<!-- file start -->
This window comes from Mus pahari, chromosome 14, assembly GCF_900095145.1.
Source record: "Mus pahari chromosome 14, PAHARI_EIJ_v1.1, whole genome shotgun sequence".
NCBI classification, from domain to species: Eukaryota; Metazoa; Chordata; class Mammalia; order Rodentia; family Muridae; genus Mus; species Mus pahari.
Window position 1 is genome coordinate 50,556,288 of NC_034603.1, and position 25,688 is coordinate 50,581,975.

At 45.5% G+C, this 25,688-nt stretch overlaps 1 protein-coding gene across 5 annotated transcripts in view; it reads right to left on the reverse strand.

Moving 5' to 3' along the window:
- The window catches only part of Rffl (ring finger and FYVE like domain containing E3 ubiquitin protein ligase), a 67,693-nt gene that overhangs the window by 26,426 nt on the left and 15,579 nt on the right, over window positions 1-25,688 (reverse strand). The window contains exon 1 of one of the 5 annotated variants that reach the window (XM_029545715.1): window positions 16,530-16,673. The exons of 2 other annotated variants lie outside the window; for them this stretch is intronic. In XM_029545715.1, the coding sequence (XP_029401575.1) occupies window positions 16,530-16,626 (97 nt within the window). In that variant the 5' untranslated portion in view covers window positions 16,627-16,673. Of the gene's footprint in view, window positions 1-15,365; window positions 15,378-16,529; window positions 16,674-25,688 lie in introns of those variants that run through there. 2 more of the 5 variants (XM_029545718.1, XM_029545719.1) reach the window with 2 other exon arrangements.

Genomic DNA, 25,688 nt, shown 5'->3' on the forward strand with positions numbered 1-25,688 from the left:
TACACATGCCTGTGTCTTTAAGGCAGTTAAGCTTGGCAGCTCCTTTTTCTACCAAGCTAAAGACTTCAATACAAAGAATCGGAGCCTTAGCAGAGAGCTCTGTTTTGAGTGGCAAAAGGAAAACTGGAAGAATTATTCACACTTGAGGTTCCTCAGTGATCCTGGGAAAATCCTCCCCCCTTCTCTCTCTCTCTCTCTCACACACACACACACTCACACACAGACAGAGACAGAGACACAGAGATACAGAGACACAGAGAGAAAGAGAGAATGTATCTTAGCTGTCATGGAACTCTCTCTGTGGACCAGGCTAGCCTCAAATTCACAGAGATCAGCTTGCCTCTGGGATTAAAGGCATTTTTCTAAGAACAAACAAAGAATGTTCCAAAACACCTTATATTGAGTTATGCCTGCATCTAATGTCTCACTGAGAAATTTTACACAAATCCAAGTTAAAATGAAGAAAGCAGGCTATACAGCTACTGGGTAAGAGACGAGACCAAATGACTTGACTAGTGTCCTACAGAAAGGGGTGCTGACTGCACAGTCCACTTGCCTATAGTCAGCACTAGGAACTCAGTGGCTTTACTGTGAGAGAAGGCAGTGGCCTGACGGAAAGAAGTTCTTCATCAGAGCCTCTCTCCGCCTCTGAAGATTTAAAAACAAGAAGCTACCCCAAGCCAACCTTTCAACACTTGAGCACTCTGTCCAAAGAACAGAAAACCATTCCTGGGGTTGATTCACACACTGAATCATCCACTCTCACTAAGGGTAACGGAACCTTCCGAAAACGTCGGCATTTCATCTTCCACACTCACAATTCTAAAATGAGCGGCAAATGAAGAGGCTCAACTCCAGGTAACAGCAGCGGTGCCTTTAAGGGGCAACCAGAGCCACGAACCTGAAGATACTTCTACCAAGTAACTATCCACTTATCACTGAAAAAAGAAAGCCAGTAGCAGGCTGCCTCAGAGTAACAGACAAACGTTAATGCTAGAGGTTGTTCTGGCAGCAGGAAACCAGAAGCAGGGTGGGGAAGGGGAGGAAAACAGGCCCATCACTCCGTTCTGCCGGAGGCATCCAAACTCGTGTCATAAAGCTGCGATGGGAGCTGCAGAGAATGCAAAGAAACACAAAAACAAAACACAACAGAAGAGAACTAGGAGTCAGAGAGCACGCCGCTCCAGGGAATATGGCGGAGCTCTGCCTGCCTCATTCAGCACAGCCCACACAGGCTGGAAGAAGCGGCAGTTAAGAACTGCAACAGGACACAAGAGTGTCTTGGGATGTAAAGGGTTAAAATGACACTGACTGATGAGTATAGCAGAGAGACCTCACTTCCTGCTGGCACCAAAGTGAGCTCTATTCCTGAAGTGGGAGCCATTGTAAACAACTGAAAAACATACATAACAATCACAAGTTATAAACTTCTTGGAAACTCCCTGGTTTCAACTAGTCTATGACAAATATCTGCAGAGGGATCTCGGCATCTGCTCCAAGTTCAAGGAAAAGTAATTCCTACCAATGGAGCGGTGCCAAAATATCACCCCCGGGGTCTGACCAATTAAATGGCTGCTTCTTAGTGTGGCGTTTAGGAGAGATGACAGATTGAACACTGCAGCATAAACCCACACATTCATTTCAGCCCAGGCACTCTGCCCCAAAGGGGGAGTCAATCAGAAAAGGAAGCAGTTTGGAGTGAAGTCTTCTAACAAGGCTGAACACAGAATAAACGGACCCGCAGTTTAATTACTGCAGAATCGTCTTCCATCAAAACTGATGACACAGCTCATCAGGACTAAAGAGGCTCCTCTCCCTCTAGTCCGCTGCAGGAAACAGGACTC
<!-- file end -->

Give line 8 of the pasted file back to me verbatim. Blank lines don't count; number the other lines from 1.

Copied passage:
Genomic DNA, 25,688 nt, shown 5'->3' on the forward strand with positions numbered 1-25,688 from the left: